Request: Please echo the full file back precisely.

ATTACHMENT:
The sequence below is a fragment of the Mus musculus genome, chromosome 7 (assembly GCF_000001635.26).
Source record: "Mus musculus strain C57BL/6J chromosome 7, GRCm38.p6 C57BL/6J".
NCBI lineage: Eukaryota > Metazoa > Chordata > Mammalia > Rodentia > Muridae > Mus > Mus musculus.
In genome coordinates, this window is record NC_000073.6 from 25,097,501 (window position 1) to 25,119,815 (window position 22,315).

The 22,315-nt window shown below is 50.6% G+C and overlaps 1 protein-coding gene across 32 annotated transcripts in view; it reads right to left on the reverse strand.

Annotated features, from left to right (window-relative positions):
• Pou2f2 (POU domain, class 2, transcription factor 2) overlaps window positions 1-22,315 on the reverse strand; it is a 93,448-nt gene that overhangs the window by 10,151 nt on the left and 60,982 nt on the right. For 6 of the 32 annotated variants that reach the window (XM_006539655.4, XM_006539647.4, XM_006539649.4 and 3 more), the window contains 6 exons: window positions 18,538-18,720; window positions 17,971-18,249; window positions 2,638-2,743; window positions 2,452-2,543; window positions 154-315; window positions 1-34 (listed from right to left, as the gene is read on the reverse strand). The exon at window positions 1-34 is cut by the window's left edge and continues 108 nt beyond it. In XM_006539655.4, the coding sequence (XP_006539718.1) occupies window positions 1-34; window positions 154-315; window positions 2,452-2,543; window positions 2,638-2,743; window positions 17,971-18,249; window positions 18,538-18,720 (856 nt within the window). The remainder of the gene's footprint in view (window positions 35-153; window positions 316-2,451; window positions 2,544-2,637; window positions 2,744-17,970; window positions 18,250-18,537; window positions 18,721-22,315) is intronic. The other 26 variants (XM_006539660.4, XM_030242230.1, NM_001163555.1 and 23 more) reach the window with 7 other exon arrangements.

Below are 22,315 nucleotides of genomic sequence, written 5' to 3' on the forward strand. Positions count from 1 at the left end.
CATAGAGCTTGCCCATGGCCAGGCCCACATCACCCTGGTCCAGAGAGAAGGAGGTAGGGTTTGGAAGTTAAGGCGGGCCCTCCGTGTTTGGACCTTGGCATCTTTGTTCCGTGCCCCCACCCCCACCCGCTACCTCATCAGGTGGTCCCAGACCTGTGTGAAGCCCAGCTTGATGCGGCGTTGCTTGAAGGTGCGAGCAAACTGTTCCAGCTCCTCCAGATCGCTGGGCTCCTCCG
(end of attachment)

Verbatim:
The sequence below is a fragment of the Mus musculus genome, chromosome 7 (assembly GCF_000001635.26).
Source record: "Mus musculus strain C57BL/6J chromosome 7, GRCm38.p6 C57BL/6J".
NCBI lineage: Eukaryota > Metazoa > Chordata > Mammalia > Rodentia > Muridae > Mus > Mus musculus.
In genome coordinates, this window is record NC_000073.6 from 25,097,501 (window position 1) to 25,119,815 (window position 22,315).

The 22,315-nt window shown below is 50.6% G+C and overlaps 1 protein-coding gene across 32 annotated transcripts in view; it reads right to left on the reverse strand.

Annotated features, from left to right (window-relative positions):
• Pou2f2 (POU domain, class 2, transcription factor 2) overlaps window positions 1-22,315 on the reverse strand; it is a 93,448-nt gene that overhangs the window by 10,151 nt on the left and 60,982 nt on the right. For 6 of the 32 annotated variants that reach the window (XM_006539655.4, XM_006539647.4, XM_006539649.4 and 3 more), the window contains 6 exons: window positions 18,538-18,720; window positions 17,971-18,249; window positions 2,638-2,743; window positions 2,452-2,543; window positions 154-315; window positions 1-34 (listed from right to left, as the gene is read on the reverse strand). The exon at window positions 1-34 is cut by the window's left edge and continues 108 nt beyond it. In XM_006539655.4, the coding sequence (XP_006539718.1) occupies window positions 1-34; window positions 154-315; window positions 2,452-2,543; window positions 2,638-2,743; window positions 17,971-18,249; window positions 18,538-18,720 (856 nt within the window). The remainder of the gene's footprint in view (window positions 35-153; window positions 316-2,451; window positions 2,544-2,637; window positions 2,744-17,970; window positions 18,250-18,537; window positions 18,721-22,315) is intronic. The other 26 variants (XM_006539660.4, XM_030242230.1, NM_001163555.1 and 23 more) reach the window with 7 other exon arrangements.

Below are 22,315 nucleotides of genomic sequence, written 5' to 3' on the forward strand. Positions count from 1 at the left end.
CATAGAGCTTGCCCATGGCCAGGCCCACATCACCCTGGTCCAGAGAGAAGGAGGTAGGGTTTGGAAGTTAAGGCGGGCCCTCCGTGTTTGGACCTTGGCATCTTTGTTCCGTGCCCCCACCCCCACCCGCTACCTCATCAGGTGGTCCCAGACCTGTGTGAAGCCCAGCTTGATGCGGCGTTGCTTGAAGGTGCGAGCAAACTGTTCCAGCTCCTCCAGATCGCTGGGCTCCTCCG